Maybe it's just me, but over the last several years I've noticed a change in the American psyche.

When I was younger, it seemed that when something would go wrong; people were apt to step to the plate and accept responsibility for what had happened. Once someone accepted responsibility, it was easy to move on and try to figure out ways of getting back on track.

Today, it seems as if it's nearly impossible for folks to step to the plate and accept responsibility. We pour all of our energy into explaining why we (or our allies) aren't responsible for whatever problem exists. This means it takes longer and longer to get around to fixing problems because we spend more of our time and energy blaming others rather than examining ourselves and seeing what role we played in the developments.

I was particularly aware of this dynamic with the recent BP oil spill. Much energy early on was invested in trying to figure out who was to blame for the disaster. Was it the Obama Administrations fault for not responding sooner? Was it the BP Executives fault for not ensuring the safety of the rig? Was it the workers on the oil rig who were negligent? The list of parties individuals wanted to hold responsible for the event was nearly endless. About the only party left out of the blaming process was the American consumer – whose endless thirst for the consumption of oil drives the process in dangerous ways.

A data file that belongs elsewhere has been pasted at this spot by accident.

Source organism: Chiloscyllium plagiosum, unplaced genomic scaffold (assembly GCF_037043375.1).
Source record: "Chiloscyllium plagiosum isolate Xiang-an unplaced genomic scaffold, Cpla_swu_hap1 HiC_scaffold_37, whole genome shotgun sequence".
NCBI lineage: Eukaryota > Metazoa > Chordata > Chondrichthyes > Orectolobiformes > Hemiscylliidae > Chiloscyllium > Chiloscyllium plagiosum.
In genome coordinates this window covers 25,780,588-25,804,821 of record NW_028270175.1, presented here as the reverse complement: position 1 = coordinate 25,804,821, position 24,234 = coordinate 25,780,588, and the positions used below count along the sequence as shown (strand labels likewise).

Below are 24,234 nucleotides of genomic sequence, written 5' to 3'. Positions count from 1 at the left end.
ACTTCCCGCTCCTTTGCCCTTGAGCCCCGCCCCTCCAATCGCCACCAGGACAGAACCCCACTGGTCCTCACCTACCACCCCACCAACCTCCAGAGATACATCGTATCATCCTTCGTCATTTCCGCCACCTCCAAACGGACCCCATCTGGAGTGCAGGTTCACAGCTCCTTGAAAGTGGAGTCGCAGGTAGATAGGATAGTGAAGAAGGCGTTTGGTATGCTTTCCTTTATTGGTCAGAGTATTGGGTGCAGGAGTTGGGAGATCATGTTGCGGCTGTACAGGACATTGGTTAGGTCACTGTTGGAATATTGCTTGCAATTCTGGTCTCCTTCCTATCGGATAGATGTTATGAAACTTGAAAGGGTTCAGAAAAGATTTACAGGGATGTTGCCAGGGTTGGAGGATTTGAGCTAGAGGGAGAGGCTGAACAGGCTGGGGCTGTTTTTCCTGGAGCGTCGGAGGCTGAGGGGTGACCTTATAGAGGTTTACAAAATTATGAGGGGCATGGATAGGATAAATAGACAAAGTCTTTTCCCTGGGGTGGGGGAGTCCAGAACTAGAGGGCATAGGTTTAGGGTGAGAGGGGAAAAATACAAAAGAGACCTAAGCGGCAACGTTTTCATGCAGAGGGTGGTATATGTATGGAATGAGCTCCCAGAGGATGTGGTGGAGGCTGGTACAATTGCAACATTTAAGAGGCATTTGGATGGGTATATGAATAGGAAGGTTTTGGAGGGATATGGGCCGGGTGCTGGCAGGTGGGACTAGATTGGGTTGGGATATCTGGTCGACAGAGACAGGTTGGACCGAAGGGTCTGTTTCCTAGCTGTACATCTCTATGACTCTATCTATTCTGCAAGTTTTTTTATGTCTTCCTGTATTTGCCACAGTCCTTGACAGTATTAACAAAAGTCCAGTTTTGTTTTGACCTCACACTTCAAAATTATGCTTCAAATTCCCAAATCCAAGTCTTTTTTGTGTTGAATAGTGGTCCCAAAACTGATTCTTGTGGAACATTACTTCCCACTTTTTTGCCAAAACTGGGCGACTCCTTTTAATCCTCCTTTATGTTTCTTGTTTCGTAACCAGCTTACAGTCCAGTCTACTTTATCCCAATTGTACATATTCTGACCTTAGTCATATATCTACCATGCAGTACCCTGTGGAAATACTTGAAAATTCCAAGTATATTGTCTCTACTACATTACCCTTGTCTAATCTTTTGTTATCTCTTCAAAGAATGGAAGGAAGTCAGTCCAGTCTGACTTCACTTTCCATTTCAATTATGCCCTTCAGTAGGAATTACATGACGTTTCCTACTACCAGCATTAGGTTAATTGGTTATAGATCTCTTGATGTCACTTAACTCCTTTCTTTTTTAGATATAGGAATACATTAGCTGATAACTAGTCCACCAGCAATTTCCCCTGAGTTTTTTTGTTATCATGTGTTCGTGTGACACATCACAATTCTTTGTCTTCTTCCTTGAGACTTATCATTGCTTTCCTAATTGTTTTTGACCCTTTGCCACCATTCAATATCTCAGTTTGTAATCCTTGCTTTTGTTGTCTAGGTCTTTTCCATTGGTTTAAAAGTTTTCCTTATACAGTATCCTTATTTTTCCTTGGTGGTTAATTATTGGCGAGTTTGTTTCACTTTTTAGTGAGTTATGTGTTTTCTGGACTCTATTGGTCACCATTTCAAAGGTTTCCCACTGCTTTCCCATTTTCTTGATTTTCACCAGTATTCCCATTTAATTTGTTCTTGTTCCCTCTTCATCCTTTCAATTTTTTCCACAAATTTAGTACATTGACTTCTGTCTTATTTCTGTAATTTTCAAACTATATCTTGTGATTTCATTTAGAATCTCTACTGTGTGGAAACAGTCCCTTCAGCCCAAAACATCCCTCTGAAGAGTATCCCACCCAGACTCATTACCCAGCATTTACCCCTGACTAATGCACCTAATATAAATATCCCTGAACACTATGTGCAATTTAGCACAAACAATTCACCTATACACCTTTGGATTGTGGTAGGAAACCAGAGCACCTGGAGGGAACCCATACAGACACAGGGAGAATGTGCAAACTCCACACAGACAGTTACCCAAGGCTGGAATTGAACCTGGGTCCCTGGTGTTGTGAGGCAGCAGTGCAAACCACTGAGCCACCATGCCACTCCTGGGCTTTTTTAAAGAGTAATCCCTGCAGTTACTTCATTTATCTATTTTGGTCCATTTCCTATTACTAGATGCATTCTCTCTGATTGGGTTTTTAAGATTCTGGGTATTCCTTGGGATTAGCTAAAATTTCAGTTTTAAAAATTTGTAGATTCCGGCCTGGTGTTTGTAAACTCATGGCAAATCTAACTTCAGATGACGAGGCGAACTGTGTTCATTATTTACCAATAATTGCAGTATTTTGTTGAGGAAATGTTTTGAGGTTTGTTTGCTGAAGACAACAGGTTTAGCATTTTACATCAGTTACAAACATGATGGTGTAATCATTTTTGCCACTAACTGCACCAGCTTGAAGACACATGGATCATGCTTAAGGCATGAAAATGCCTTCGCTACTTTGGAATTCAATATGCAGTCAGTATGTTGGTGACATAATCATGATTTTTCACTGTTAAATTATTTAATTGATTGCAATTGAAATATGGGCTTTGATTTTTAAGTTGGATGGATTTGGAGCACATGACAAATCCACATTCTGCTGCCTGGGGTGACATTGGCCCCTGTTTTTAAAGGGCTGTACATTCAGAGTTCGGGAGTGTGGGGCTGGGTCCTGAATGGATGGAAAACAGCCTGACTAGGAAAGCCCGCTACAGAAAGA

A good deal of the debate about who was responsible occurred while the oil was still spewing into the waters. That was a frightening reminder to me about our aversion to accepting responsibility and moving forward.

Thankfully, there are folks who break that cycle, step up to the plate and accept responsibility, and begin moving things along toward resolution. That's true now, and that was certainly true in the case of the story of Joseph and his brothers contained in today's reading.

For a good part of the story, Joseph's brothers had allowed themselves to fall into the blame game. They blamed their bad feelings toward Joseph on the fact that their father favored Joseph over them; they blamed Joseph and his arrogance for their decision to sell Joseph into slavery; and they even blamed God at points in the story when things unexpectedly turned up in their bags that weren't supposed to be there.

It took a while, but eventually they got around to accepting responsibility for their actions. When Joseph accused Benjamin of stealing the silver chalice, Judah – speaking on behalf of the brothers –said: "We're all in this together, the rest of us as guilty as the one with the chalice." In that moment of truth, the dynamic in the story FINALLY began to change.